Summary

This article examines the benefits of taking a positive approach to situations as opposed to focusing on the negative and the resultant improvement that it can bring about.

Getting Started

Appropriate Subject Area(s):

Business studies, careers

Key Questions to Explore:

  • What are the benefits to employing positive reinforcement?
  • How do I develop this perspective?
  • How do I make my positive comments meaningful?

New Terminology:

Positive organizational leadership

Materials Needed:

Copies of the article for the students

Learning Activity

Introduction to lesson and task:

The dilemma of whether to use positive reinforcement or negative reinforcement (or the degree to which you utilize both) has existed ever since humans starting interacting. There are those who believe that fear of punishment and the imposition of negative consequences is the best way to spur people on to their best effort. Others believe that encouraging and reinforcing positive behaviours brings about the best results. Although both approaches can be employed one or the other must be a preferred, dominant approach – your “go to” inclination if you will. Essentially, it depends upon your view of people. Are they essentially self-serving and inclined to take the path of least resistance, or are they eager to succeed and put forth their best efforts, sometimes at the cost of personal sacrifice? Perhaps both types exist but the essence of your initial actions basically rests upon how you view people.

This lesson will have the students examine these two opposing approaches, examine the benefits and consequences of each, and decide what their preferred stance is.

Action (lesson plan and task):

  • Begin the lesson by asking the students to define positive reinforcement and negative consequences
  • With these working definitions established, ask them if they are motivated more by praise or fear.
  • Get their responses and have them indicate how each serves as a motivator.
  • Divide the class into an equal number of groups and assign positive reinforcement to half of the groups and negative reinforcement to the other half.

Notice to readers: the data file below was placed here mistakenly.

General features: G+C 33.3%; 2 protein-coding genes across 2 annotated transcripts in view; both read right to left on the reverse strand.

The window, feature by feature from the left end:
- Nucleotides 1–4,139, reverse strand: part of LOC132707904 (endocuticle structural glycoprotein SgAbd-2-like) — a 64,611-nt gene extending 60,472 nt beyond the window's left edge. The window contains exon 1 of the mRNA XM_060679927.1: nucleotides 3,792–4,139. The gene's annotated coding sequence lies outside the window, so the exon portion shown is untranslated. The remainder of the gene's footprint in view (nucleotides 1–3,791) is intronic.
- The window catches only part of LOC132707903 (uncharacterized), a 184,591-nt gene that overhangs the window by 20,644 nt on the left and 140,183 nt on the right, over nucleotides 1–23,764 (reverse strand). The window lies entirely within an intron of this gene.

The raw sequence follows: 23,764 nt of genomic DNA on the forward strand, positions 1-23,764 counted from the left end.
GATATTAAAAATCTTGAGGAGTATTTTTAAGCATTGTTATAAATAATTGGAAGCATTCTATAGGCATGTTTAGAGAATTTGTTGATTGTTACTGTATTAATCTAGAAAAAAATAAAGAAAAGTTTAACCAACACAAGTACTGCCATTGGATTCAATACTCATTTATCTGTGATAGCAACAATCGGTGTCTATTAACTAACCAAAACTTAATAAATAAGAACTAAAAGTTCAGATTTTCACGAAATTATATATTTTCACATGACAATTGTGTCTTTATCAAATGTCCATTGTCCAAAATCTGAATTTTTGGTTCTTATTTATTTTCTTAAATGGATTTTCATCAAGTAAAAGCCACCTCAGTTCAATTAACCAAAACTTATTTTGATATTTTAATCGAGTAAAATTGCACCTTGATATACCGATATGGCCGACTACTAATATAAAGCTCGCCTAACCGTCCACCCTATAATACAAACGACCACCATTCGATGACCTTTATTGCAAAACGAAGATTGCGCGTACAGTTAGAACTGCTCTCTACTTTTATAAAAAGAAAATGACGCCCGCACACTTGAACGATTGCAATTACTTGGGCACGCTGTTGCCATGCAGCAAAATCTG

• Give them the following scenario and ask them to outline the various actions and strategies to address the problems that would be used by a manager who uses their assigned approach.
  • Provide them with the following scenario:

You are manager of a six-person sales team. Sales have fallen below targets and senior management has called you to task for the results. They have indicated that unless things improve dramatically, they may have to look for new leadership in your department. Two of your sales staff are young and somewhat inexperienced – a male of 25 who is glib and full of perhaps unjustified confidence and a young woman of 26, recently engaged, somewhat more insecure but hard working. The other four are veteran sales people, each with a different style but normally effective in producing sales, although less successful this time around. Two are looking for advancement and the other two are content in their current positions.

  • Allow the groups time to prepare what remedial actions they would take given that their job is on the line.

Consolidation of Learning:

  • Have the groups report the actions they would take, explaining the reasons and desired results.
  • Have the groups respond to any questions or comments once their report has been completed.
Success

Success Criteria:

The students will be able to:

  • Explain the terms positive reinforcement and negative consequences and outline the difference in the two approaches.
  • State their preferred approach to dealing with people.

Confirming Activity:

  • Once the reports have been completed, hold a plenary session to see if there is a preferred approach in the class and the reasons for that preference.